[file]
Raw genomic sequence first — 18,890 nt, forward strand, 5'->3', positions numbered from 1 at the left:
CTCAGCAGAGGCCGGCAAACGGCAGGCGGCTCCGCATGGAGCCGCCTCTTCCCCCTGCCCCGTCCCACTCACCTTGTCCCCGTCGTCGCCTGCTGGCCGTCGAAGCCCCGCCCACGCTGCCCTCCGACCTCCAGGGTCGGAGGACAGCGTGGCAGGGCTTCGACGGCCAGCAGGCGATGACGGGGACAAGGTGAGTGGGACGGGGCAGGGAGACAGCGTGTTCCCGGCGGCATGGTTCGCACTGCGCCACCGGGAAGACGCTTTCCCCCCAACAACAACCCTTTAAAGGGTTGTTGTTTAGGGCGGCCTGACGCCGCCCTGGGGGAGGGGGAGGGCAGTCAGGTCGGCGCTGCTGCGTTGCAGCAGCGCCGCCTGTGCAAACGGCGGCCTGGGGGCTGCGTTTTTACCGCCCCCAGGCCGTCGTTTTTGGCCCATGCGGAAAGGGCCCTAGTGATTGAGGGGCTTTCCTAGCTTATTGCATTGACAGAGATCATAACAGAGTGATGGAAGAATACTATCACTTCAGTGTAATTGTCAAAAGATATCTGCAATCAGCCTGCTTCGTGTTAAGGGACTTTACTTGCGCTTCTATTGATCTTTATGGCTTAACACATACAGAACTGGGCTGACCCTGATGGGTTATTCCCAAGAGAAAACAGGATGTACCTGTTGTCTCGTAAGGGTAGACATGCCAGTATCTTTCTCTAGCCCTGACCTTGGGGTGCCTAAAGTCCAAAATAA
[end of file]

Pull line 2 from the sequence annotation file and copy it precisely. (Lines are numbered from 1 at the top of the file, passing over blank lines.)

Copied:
CTCAGCAGAGGCCGGCAAACGGCAGGCGGCTCCGCATGGAGCCGCCTCTTCCCCCTGCCCCGTCCCACTCACCTTGTCCCCGTCGTCGCCTGCTGGCCGTCGAAGCCCCGCCCACGCTGCCCTCCGACCTCCAGGGTCGGAGGACAGCGTGGCAGGGCTTCGACGGCCAGCAGGCGATGACGGGGACAAGGTGAGTGGGACGGGGCAGGGAGACAGCGTGTTCCCGGCGGCATGGTTCGCACTGCGCCACCGGGAAGACGCTTTCCCCCCAACAACAACCCTTTAAAGGGTTGTTGTTTAGGGCGGCCTGACGCCGCCCTGGGGGAGGGGGAGGGCAGTCAGGTCGGCGCTGCTGCGTTGCAGCAGCGCCGCCTGTGCAAACGGCGGCCTGGGGGCTGCGTTTTTACCGCCCCCAGGCCGTCGTTTTTGGCCCATGCGGAAAGGGCCCTAGTGATTGAGGGGCTTTCCTAGCTTATTGCATTGACAGAGATCATAACAGAGTGATGGAAGAATACTATCACTTCAGTGTAATTGTCAAAAGATATCTGCAATCAGCCTGCTTCGTGTTAAGGGACTTTACTTGCGCTTCTATTGATCTTTATGGCTTAACACATACAGAACTGGGCTGACCCTGATGGGTTATTCCCAAGAGAAAACAGGATGTACCTGTTGTCTCGTAAGGGTAGACATGCCAGTATCTTTCTCTAGCCCTGACCTTGGGGTGCCTAAAGTCCAAAATAA